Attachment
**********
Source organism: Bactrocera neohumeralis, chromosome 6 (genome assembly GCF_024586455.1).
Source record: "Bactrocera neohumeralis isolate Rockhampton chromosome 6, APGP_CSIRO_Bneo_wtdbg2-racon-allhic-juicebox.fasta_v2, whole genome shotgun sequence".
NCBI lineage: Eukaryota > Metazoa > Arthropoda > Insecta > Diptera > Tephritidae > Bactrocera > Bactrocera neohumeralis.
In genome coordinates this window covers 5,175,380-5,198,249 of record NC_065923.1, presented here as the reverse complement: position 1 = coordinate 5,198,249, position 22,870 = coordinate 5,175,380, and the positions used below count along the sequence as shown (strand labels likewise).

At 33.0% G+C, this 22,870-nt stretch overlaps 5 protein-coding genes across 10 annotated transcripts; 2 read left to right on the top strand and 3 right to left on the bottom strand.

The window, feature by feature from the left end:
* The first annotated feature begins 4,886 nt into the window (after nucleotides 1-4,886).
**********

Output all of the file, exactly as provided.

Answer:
Source organism: Bactrocera neohumeralis, chromosome 6 (genome assembly GCF_024586455.1).
Source record: "Bactrocera neohumeralis isolate Rockhampton chromosome 6, APGP_CSIRO_Bneo_wtdbg2-racon-allhic-juicebox.fasta_v2, whole genome shotgun sequence".
NCBI lineage: Eukaryota > Metazoa > Arthropoda > Insecta > Diptera > Tephritidae > Bactrocera > Bactrocera neohumeralis.
In genome coordinates this window covers 5,175,380-5,198,249 of record NC_065923.1, presented here as the reverse complement: position 1 = coordinate 5,198,249, position 22,870 = coordinate 5,175,380, and the positions used below count along the sequence as shown (strand labels likewise).

At 33.0% G+C, this 22,870-nt stretch overlaps 5 protein-coding genes across 10 annotated transcripts; 2 read left to right on the top strand and 3 right to left on the bottom strand.

The window, feature by feature from the left end:
* The first annotated feature begins 4,886 nt into the window (after nucleotides 1-4,886).